Date: Mon, 26 Apr 2004 21:11:29 -0400
Reply-To: Lou <lpogodajr292185@COMCAST.NET>
Sender: "SAS(r) Discussion" <SAS-L@LISTSERV.UGA.EDU>
From: Lou <lpogodajr292185@COMCAST.NET>
Subject: Re: FORMAT questions
"Jack Hamilton" <JackHamilton@FIRSTHEALTH.COM> wrote in message
> It's helpful to include the text of previous messages when you reply. I
> don't know what your questions #1 and #2 were, or what error message you
> were getting.
> Anyway, SASHELP.VFORMAT is available in version 9.1 (possibly in 9.0,
> but I don't know). As far as I know, there's no way to get the names
> of all formats in version 8.2 except typing them in.
Surely we can do better than that. For instance, we can call up the help
system by typing "help formats" on the command line or in the command bar,
choosing "INFORMATS AND FORMATS: index" from the "topics found" box, and
copying and pasting the relevant pages. A little text editing would be
needed to get rid of extraneous material, leaving just the format names.
It'd pretty much have to be quicker than typing in the names from the
I don't quite see the usefulness though - for instance, the $w. format has a
range of 1 to 32,767 characters - that is, this "one" format will expand to
32,767 formats in the series $1., $2., . . . $32767. To use the way the
original poster posited, it's going to be a pretty hefty list.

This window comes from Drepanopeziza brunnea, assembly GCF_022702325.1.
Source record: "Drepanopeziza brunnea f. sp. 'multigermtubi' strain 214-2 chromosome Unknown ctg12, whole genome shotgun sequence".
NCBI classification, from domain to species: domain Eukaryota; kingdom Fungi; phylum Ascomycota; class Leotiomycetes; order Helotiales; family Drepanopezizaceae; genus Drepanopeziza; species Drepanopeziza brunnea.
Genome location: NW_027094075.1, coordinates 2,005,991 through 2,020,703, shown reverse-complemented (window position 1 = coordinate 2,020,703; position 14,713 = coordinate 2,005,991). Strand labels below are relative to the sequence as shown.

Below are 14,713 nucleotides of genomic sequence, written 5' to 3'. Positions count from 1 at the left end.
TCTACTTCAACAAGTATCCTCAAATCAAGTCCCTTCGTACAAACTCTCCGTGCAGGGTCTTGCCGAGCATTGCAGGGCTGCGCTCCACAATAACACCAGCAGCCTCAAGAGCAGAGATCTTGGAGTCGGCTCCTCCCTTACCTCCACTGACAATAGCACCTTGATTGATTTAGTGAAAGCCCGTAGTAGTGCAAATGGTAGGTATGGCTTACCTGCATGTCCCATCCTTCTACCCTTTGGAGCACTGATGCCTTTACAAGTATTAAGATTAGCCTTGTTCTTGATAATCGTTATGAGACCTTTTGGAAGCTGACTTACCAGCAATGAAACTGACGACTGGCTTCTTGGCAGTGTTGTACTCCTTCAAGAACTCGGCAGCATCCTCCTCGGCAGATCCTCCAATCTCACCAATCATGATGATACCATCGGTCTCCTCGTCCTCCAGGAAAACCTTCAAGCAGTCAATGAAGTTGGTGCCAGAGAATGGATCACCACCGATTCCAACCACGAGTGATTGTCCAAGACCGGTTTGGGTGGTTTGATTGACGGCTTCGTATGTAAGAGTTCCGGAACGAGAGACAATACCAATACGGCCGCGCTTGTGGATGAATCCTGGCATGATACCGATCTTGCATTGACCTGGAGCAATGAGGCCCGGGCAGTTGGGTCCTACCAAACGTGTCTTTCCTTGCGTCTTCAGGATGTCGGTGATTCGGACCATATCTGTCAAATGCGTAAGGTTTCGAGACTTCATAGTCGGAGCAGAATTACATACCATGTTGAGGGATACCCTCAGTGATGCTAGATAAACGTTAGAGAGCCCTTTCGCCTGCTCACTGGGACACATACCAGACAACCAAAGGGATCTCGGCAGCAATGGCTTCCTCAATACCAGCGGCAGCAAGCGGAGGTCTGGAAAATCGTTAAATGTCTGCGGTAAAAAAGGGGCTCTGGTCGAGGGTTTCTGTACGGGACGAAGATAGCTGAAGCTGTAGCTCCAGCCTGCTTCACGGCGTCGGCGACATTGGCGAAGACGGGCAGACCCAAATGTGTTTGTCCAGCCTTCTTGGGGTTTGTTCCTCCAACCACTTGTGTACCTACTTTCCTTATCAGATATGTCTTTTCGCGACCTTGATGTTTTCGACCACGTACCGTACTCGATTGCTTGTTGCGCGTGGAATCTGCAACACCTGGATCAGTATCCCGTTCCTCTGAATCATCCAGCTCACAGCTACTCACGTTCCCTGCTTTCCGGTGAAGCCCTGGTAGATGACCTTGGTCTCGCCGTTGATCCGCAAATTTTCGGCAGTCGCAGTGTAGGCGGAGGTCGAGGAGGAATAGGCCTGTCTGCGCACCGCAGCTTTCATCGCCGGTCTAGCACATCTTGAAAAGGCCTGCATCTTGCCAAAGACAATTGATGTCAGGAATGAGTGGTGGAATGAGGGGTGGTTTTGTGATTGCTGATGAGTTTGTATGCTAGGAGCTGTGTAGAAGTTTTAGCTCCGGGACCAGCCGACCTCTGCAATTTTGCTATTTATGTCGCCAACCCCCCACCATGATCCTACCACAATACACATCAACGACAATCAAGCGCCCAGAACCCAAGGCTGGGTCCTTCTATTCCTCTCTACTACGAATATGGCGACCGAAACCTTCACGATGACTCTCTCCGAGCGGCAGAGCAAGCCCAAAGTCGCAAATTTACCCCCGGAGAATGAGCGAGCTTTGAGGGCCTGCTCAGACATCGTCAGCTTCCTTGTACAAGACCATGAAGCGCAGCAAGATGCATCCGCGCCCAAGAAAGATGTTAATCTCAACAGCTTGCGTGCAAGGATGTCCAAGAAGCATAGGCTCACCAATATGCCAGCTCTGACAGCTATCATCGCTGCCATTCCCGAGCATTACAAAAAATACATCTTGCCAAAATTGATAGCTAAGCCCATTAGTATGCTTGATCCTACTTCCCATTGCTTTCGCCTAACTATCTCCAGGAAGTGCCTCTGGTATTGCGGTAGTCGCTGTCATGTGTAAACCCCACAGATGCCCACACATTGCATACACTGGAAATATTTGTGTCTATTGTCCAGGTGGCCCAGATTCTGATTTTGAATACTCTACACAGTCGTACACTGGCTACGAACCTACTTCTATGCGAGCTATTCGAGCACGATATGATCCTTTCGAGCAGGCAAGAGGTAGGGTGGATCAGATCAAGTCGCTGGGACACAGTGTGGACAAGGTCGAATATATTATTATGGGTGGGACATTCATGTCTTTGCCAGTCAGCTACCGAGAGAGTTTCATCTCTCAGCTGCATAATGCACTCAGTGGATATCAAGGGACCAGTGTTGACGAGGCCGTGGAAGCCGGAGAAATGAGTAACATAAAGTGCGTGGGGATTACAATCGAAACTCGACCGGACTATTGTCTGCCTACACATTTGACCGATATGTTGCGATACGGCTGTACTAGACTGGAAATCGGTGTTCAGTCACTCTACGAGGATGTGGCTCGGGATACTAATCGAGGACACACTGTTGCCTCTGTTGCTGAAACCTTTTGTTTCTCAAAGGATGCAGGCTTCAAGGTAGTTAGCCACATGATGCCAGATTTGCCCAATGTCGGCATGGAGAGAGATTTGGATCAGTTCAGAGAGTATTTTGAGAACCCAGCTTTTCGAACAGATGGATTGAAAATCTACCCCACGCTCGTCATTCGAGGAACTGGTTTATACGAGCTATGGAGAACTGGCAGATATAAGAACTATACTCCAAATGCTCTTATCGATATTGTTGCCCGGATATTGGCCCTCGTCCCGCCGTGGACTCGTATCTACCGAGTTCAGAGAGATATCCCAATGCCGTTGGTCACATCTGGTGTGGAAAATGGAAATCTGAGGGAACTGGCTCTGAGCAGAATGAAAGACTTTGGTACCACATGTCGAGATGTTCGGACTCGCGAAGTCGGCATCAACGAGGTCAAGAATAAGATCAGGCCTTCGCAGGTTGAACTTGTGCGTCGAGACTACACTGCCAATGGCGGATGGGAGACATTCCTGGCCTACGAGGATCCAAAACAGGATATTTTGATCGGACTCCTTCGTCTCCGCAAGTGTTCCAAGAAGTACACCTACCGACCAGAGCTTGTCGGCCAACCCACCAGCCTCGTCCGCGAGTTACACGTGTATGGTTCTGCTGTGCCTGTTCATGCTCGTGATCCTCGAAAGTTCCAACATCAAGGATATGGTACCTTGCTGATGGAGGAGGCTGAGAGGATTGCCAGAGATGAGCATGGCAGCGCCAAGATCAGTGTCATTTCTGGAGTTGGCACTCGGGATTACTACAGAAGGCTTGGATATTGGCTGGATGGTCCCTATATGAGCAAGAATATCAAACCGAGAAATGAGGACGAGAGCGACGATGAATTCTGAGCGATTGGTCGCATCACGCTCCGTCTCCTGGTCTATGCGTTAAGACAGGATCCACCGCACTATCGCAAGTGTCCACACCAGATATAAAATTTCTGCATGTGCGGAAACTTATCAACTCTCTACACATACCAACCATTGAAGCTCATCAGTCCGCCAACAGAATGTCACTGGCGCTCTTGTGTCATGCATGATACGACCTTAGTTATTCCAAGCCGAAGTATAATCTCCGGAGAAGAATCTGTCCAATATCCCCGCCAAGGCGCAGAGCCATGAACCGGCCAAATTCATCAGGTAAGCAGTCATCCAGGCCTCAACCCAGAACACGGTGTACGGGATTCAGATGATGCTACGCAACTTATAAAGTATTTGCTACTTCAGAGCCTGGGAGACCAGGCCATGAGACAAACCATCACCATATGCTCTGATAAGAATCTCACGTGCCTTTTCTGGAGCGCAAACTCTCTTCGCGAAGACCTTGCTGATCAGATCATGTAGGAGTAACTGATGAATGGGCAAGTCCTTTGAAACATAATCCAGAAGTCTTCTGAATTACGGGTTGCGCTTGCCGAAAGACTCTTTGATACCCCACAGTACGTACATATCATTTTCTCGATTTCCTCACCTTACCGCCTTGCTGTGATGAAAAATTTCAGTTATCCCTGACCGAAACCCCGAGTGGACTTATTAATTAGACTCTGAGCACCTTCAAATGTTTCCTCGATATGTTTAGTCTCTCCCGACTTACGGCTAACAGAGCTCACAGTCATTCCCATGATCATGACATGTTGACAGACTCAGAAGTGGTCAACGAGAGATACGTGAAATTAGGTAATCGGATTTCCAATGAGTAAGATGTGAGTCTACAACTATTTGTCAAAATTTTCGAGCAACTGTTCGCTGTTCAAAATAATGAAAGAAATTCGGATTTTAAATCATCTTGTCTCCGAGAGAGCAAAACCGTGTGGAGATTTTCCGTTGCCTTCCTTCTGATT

Which brings up the question - just what does SASHELP.VFORMAT show for a
list of formats?
> You could always
> preceed you format names with a unique prefix. "Year" is, in my
> opinion, a poor name for a format, because it's too general (yearfmt
> would be a worse choice). MyYear would be better.
This is a better idea, but since format names are SAS names up to seven
characters long, and in the case of character formats the first character
must be a dollar sign (which means the name itself is limited to six
characters), and names cannot end in a number, it could be somewhat limiting
and depending on the variable names and chosen prefix (or suffix) could lead
to duplicate format names.
I get the impression the format names are being generated "automagically",
from program code. How about just assigning the format names sequentially?
The format for the first variable could be $C001A, the second $C002A, etc.
for instance. Not very mnemonic, I'll admit, but if the naming scheme is
properly chosen there's no possibility of internal duplication or collision
with system format names, and the FMTLIB option of PROC FORMAT can be used
to print out a description of each format if human reference is needed.